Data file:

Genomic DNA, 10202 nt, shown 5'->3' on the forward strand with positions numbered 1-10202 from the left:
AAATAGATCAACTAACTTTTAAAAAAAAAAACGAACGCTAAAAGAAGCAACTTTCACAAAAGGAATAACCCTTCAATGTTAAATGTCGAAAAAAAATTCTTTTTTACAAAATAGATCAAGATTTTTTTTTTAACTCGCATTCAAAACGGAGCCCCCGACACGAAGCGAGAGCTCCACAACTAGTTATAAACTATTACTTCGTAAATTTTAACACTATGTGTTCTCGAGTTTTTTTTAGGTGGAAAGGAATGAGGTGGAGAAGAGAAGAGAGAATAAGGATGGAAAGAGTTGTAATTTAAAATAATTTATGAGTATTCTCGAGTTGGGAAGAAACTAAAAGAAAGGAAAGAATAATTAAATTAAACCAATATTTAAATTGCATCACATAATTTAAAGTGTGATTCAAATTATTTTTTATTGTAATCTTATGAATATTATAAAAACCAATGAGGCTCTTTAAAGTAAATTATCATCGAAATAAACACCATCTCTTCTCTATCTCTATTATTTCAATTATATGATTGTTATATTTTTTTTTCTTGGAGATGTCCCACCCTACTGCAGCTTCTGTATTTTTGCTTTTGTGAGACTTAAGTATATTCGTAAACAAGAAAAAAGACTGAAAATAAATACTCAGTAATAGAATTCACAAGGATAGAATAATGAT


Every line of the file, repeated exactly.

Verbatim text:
Genomic DNA, 10202 nt, shown 5'->3' on the forward strand with positions numbered 1-10202 from the left:
AAATAGATCAACTAACTTTTAAAAAAAAAAACGAACGCTAAAAGAAGCAACTTTCACAAAAGGAATAACCCTTCAATGTTAAATGTCGAAAAAAAATTCTTTTTTACAAAATAGATCAAGATTTTTTTTTTAACTCGCATTCAAAACGGAGCCCCCGACACGAAGCGAGAGCTCCACAACTAGTTATAAACTATTACTTCGTAAATTTTAACACTATGTGTTCTCGAGTTTTTTTTAGGTGGAAAGGAATGAGGTGGAGAAGAGAAGAGAGAATAAGGATGGAAAGAGTTGTAATTTAAAATAATTTATGAGTATTCTCGAGTTGGGAAGAAACTAAAAGAAAGGAAAGAATAATTAAATTAAACCAATATTTAAATTGCATCACATAATTTAAAGTGTGATTCAAATTATTTTTTATTGTAATCTTATGAATATTATAAAAACCAATGAGGCTCTTTAAAGTAAATTATCATCGAAATAAACACCATCTCTTCTCTATCTCTATTATTTCAATTATATGATTGTTATATTTTTTTTTCTTGGAGATGTCCCACCCTACTGCAGCTTCTGTATTTTTGCTTTTGTGAGACTTAAGTATATTCGTAAACAAGAAAAAAGACTGAAAATAAATACTCAGTAATAGAATTCACAAGGATAGAATAATGAT